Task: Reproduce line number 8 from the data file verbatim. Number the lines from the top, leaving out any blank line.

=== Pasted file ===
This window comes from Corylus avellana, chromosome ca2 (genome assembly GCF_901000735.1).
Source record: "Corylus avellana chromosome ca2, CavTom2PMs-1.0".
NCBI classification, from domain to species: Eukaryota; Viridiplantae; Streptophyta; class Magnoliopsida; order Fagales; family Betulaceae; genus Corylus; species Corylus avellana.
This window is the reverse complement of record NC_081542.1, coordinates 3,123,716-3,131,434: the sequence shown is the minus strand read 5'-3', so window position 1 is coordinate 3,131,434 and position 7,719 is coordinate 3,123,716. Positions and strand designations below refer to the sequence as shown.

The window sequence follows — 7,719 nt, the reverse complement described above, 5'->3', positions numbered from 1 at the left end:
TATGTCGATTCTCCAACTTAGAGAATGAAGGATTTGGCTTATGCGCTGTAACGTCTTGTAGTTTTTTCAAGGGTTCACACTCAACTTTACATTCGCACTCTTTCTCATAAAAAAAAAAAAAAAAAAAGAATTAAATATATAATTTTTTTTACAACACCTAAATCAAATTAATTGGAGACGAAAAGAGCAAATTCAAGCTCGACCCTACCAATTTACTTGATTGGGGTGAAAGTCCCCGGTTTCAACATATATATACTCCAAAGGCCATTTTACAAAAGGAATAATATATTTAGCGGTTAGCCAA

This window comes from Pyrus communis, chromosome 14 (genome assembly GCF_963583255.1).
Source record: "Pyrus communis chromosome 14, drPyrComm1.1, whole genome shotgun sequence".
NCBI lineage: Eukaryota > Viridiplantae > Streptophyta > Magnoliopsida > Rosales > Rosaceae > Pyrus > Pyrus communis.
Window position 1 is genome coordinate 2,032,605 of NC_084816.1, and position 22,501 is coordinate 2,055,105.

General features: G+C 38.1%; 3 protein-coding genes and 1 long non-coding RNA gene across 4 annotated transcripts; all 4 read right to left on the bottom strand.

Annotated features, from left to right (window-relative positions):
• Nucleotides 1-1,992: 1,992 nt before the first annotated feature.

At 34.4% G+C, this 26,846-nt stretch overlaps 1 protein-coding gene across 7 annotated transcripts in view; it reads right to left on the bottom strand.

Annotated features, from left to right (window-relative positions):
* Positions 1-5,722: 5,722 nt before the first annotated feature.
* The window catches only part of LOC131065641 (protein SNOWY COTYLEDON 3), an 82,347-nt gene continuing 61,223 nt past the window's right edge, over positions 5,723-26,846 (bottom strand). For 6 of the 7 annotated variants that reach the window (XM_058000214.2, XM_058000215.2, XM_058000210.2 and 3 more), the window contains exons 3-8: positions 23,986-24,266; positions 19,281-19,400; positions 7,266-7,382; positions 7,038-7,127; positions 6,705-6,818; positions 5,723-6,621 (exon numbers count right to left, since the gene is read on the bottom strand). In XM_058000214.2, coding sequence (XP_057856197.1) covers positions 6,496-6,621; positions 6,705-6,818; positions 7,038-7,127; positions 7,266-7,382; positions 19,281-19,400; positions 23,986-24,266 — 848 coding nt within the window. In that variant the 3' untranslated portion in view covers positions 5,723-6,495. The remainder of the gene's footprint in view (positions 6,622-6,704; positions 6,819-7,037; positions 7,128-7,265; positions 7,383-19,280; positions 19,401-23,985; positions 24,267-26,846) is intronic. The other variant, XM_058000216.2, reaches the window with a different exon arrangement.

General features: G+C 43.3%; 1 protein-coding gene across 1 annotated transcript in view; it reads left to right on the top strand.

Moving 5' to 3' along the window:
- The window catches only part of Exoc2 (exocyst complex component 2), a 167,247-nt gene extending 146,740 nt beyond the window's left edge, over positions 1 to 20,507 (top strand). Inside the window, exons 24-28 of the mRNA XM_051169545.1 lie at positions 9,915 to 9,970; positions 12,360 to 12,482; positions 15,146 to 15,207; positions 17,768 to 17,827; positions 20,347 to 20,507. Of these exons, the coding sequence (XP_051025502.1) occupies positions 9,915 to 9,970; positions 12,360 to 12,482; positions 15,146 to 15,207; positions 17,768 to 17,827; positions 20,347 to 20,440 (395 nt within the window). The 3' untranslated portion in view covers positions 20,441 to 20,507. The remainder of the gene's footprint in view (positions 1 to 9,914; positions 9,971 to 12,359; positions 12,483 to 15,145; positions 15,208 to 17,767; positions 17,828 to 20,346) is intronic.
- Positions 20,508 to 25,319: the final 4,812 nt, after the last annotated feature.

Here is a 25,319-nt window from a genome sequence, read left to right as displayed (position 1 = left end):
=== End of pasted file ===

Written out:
Source record: "Pyrus communis chromosome 14, drPyrComm1.1, whole genome shotgun sequence".